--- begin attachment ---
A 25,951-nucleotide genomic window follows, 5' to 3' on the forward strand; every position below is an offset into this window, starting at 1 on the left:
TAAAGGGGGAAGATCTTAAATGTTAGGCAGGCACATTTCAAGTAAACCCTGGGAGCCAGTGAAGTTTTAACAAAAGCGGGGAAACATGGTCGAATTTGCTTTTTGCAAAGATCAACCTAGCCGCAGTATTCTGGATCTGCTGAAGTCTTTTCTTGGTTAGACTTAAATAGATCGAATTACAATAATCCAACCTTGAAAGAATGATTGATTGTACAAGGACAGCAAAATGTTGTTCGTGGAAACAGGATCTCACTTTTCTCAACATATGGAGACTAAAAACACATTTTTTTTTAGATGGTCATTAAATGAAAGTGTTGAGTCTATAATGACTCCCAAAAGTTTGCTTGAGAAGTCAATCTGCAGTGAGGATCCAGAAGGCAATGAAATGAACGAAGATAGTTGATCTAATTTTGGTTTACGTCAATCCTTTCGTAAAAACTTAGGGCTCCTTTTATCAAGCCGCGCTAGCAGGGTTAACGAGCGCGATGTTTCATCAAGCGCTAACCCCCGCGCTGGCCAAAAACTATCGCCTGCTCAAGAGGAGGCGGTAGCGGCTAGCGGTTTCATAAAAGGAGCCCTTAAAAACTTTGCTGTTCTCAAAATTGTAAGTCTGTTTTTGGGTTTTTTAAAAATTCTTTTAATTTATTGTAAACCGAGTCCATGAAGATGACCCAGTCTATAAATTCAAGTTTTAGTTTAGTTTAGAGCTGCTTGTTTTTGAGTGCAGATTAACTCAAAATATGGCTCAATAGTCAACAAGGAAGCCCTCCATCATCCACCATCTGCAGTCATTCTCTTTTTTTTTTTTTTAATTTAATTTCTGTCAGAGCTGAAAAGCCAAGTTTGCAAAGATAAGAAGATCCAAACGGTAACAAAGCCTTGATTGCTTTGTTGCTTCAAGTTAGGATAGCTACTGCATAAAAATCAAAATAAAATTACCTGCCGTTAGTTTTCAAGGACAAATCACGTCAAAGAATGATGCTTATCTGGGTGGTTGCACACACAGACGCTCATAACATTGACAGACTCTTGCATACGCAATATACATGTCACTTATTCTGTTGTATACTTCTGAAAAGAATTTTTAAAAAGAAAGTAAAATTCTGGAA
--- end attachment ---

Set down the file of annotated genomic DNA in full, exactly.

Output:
A 25,951-nucleotide genomic window follows, 5' to 3' on the forward strand; every position below is an offset into this window, starting at 1 on the left:
TAAAGGGGGAAGATCTTAAATGTTAGGCAGGCACATTTCAAGTAAACCCTGGGAGCCAGTGAAGTTTTAACAAAAGCGGGGAAACATGGTCGAATTTGCTTTTTGCAAAGATCAACCTAGCCGCAGTATTCTGGATCTGCTGAAGTCTTTTCTTGGTTAGACTTAAATAGATCGAATTACAATAATCCAACCTTGAAAGAATGATTGATTGTACAAGGACAGCAAAATGTTGTTCGTGGAAACAGGATCTCACTTTTCTCAACATATGGAGACTAAAAACACATTTTTTTTTAGATGGTCATTAAATGAAAGTGTTGAGTCTATAATGACTCCCAAAAGTTTGCTTGAGAAGTCAATCTGCAGTGAGGATCCAGAAGGCAATGAAATGAACGAAGATAGTTGATCTAATTTTGGTTTACGTCAATCCTTTCGTAAAAACTTAGGGCTCCTTTTATCAAGCCGCGCTAGCAGGGTTAACGAGCGCGATGTTTCATCAAGCGCTAACCCCCGCGCTGGCCAAAAACTATCGCCTGCTCAAGAGGAGGCGGTAGCGGCTAGCGGTTTCATAAAAGGAGCCCTTAAAAACTTTGCTGTTCTCAAAATTGTAAGTCTGTTTTTGGGTTTTTTAAAAATTCTTTTAATTTATTGTAAACCGAGTCCATGAAGATGACCCAGTCTATAAATTCAAGTTTTAGTTTAGTTTAGAGCTGCTTGTTTTTGAGTGCAGATTAACTCAAAATATGGCTCAATAGTCAACAAGGAAGCCCTCCATCATCCACCATCTGCAGTCATTCTCTTTTTTTTTTTTTTAATTTAATTTCTGTCAGAGCTGAAAAGCCAAGTTTGCAAAGATAAGAAGATCCAAACGGTAACAAAGCCTTGATTGCTTTGTTGCTTCAAGTTAGGATAGCTACTGCATAAAAATCAAAATAAAATTACCTGCCGTTAGTTTTCAAGGACAAATCACGTCAAAGAATGATGCTTATCTGGGTGGTTGCACACACAGACGCTCATAACATTGACAGACTCTTGCATACGCAATATACATGTCACTTATTCTGTTGTATACTTCTGAAAAGAATTTTTAAAAAGAAAGTAAAATTCTGGAA